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The modern study and analysis of macroeconomics begins by considering how microeconomic units—consumers and firms—make decisions, and then investigates how these choices interact to yield economy-wide outcomes. This innovative textbook takes this “modern” approach, teaching macroeconomics through its microeconomic foundations. It does so by adopting the representative agent paradigm. By modeling the representative consumer and the representative firm, students will learn to describe macroeconomic outcomes and consider the effects of macroeconomic policies.

Algorithms, Worked Examples, and Case Studies

Machine learning is often used to build predictive models by extracting patterns from large datasets. These models are used in predictive data analytics applications including price prediction, risk assessment, predicting customer behavior, and document classification. This introductory textbook offers a detailed and focused treatment of the most important machine learning approaches used in predictive data analytics, covering both theoretical concepts and practical applications.

Theory and Application

Many important problems involve decision making under uncertainty—that is, choosing actions based on often imperfect observations, with unknown outcomes. Designers of automated decision support systems must take into account the various sources of uncertainty while balancing the multiple objectives of the system. This book provides an introduction to the challenges of decision making under uncertainty from a computational perspective.

The Little Prover introduces inductive proofs as a way to determine facts about computer programs. It is written in an approachable, engaging style of question-and-answer, with the characteristic humor of The Little Schemer (fourth edition, MIT Press). Sometimes the best way to learn something is to sit down and do it; the book takes readers through step-by-step examples showing how to write inductive proofs.

Modeling Natural, Social, and Engineered Complex Systems with NetLogo

The advent of widespread fast computing has enabled us to work on more complex problems and to build and analyze more complex models. This book provides an introduction to one of the primary methodologies for research in this new field of knowledge. Agent-based modeling (ABM) offers a new way of doing science: by conducting computer-based experiments. ABM is applicable to complex systems embedded in natural, social, and engineered contexts, across domains that range from engineering to ecology.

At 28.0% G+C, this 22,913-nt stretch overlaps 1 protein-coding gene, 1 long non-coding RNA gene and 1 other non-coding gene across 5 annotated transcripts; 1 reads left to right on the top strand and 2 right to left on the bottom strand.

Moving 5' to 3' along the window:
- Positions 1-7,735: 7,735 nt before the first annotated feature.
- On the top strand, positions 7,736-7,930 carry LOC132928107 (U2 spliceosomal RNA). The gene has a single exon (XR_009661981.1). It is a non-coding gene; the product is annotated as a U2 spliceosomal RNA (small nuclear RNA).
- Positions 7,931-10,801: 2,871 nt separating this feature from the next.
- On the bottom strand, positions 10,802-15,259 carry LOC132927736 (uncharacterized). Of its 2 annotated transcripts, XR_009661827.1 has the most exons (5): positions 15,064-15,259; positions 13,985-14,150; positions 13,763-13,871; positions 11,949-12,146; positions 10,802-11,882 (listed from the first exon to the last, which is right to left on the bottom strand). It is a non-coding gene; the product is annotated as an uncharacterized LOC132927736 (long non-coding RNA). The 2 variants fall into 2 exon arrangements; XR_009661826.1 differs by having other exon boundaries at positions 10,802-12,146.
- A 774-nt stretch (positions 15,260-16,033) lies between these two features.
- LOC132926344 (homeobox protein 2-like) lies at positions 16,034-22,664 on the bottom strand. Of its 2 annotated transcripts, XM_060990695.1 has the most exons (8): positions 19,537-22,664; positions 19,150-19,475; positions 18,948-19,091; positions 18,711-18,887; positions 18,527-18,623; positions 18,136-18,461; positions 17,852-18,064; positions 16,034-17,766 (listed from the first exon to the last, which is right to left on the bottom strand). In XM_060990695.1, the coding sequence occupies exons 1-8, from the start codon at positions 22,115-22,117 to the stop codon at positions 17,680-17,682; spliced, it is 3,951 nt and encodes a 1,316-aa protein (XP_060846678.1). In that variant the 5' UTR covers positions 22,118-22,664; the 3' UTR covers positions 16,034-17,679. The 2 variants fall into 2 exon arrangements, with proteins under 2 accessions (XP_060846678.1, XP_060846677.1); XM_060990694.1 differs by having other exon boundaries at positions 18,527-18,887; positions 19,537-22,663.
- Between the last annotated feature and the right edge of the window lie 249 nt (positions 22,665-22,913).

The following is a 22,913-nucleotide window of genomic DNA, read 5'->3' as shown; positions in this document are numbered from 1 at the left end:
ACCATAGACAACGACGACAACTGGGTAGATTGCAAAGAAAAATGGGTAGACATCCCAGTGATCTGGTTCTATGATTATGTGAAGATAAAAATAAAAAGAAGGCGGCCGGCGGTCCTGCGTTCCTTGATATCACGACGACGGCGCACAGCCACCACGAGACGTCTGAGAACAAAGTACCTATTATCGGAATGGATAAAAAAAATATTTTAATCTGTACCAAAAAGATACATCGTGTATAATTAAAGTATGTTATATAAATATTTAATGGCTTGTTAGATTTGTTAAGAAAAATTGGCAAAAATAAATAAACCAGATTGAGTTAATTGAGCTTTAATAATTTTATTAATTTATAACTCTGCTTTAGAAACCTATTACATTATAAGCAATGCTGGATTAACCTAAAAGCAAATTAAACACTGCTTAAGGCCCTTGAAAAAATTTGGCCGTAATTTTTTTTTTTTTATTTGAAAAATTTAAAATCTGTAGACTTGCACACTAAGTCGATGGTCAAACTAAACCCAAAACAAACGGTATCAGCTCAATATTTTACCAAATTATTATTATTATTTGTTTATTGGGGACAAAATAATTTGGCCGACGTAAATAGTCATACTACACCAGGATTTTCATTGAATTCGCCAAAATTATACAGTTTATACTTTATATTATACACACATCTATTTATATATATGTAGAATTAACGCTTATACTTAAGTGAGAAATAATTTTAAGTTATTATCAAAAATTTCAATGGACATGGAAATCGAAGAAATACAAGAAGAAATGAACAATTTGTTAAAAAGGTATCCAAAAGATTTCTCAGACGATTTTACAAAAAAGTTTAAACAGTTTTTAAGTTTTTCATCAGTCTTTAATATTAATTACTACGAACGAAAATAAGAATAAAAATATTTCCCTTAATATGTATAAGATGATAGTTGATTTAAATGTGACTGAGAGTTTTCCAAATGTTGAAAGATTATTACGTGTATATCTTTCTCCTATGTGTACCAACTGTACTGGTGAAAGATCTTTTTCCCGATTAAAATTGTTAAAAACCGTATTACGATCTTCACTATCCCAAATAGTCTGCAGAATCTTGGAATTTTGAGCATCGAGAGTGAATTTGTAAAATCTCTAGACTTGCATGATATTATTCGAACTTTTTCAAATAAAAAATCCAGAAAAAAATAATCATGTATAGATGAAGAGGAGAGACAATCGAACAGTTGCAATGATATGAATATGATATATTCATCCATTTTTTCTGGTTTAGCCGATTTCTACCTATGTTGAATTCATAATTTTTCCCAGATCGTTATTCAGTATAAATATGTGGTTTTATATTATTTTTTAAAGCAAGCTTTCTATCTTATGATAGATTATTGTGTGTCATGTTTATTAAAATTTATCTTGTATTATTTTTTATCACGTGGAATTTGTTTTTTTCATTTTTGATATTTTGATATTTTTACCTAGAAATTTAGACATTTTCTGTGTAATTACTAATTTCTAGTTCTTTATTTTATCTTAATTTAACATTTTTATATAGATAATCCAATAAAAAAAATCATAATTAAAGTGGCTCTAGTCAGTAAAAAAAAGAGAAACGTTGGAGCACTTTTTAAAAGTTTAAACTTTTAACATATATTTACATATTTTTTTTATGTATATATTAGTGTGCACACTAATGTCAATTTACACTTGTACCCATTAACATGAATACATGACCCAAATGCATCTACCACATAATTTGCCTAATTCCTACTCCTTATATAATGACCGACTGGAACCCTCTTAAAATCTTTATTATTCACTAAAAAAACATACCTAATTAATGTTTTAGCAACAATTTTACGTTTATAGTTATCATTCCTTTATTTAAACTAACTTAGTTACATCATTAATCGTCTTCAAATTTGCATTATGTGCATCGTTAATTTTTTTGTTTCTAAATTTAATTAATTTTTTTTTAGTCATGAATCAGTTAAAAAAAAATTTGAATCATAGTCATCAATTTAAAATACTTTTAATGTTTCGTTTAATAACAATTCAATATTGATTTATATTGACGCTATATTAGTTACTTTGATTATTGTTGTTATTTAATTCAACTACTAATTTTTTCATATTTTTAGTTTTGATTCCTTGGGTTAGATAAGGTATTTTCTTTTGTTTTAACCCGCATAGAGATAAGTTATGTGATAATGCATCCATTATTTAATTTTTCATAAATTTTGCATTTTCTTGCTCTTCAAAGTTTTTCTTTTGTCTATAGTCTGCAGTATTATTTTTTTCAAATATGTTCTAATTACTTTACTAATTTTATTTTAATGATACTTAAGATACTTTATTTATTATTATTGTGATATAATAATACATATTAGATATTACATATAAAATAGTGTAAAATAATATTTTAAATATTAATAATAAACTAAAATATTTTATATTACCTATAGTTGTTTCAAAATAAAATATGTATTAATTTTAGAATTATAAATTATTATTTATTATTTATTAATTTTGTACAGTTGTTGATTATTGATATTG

A cyber-physical system consists of a collection of computing devices communicating with one another and interacting with the physical world via sensors and actuators in a feedback loop. Increasingly, such systems are everywhere, from smart buildings to medical devices to automobiles. This textbook offers a rigorous and comprehensive introduction to the principles of design, specification, modeling, and analysis of cyber-physical systems.

An Introduction to Philosophical Issues and Achievements

Thinking Things Through offers a broad, historical, and rigorous introduction to the logical tradition in philosophy and its contemporary significance. It is unique among introductory philosophy texts in that it considers both the historical development and modern fruition of a few central questions. It traces the influence of philosophical ideas and arguments on modern logic, statistics, decision theory, computer science, cognitive science, and public policy.

We now know that there is much more to classical mechanics than previously suspected. Derivations of the equations of motion, the focus of traditional presentations of mechanics, are just the beginning. This innovative textbook, now in its second edition, concentrates on developing general methods for studying the behavior of classical systems, whether or not they have a symbolic solution. It focuses on the phenomenon of motion and makes extensive use of computer simulation in its explorations of the topic.

Computing is usually viewed as a technology field that advances at the breakneck speed of Moore’s Law. If we turn away even for a moment, we might miss a game-changing technological breakthrough or an earthshaking theoretical development. This book takes a different perspective, presenting computing as a science governed by fundamental principles that span all technologies. Computer science is a science of information processes. We need a new language to describe the science, and in this book Peter Denning and Craig Martell offer the great principles framework as just such a language.

The Classics Explained

Many beginning students in philosophy of language find themselves grappling with dense and difficult texts not easily understood by someone new to the field. This book offers an introduction to philosophy of language by explaining ten classic, often anthologized, texts.

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